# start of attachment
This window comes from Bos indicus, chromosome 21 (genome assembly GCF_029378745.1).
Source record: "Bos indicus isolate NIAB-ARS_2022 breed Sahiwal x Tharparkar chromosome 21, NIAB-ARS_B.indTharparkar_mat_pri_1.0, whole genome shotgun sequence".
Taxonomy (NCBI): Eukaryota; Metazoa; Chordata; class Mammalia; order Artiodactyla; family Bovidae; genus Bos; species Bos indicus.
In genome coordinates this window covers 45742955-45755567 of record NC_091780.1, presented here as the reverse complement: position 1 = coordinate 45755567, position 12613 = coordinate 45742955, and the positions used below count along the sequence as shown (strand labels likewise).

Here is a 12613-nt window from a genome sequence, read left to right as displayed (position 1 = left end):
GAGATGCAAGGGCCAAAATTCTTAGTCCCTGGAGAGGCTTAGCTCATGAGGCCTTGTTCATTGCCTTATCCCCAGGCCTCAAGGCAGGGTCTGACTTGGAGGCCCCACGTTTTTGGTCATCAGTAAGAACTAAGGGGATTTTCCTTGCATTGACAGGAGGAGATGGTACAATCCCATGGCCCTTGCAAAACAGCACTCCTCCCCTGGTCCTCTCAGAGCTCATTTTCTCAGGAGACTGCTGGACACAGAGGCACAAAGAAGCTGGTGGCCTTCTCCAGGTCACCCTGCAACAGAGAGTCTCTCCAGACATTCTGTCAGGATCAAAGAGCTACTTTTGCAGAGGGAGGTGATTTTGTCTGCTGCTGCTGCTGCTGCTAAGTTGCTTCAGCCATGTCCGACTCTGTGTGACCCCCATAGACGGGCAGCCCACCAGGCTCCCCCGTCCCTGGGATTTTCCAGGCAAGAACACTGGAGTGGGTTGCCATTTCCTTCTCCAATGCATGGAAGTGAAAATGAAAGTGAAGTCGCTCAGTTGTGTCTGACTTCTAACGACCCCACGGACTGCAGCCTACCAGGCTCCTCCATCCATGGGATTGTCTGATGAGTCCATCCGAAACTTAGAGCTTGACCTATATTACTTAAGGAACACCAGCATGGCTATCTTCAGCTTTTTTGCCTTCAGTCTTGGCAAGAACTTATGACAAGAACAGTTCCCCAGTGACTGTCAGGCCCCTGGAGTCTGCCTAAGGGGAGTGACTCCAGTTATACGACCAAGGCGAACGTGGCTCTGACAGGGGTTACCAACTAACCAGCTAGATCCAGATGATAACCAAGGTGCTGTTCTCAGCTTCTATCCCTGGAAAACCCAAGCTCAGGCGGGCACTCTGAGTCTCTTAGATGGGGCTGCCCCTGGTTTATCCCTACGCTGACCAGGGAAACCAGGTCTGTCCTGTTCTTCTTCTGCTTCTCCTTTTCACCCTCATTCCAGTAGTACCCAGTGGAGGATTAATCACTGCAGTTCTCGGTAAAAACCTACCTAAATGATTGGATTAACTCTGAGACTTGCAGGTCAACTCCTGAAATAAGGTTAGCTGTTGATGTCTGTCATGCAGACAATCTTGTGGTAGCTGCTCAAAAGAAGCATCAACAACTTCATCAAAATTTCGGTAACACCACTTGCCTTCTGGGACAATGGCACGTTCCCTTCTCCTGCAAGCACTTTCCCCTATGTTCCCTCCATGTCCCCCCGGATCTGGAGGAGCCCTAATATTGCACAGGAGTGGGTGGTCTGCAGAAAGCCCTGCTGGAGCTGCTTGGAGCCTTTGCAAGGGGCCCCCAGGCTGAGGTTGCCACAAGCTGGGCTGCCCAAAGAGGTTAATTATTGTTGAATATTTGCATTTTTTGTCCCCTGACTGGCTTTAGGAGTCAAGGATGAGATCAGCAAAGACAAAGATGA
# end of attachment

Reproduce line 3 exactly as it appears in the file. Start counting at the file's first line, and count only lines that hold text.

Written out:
Taxonomy (NCBI): Eukaryota; Metazoa; Chordata; class Mammalia; order Artiodactyla; family Bovidae; genus Bos; species Bos indicus.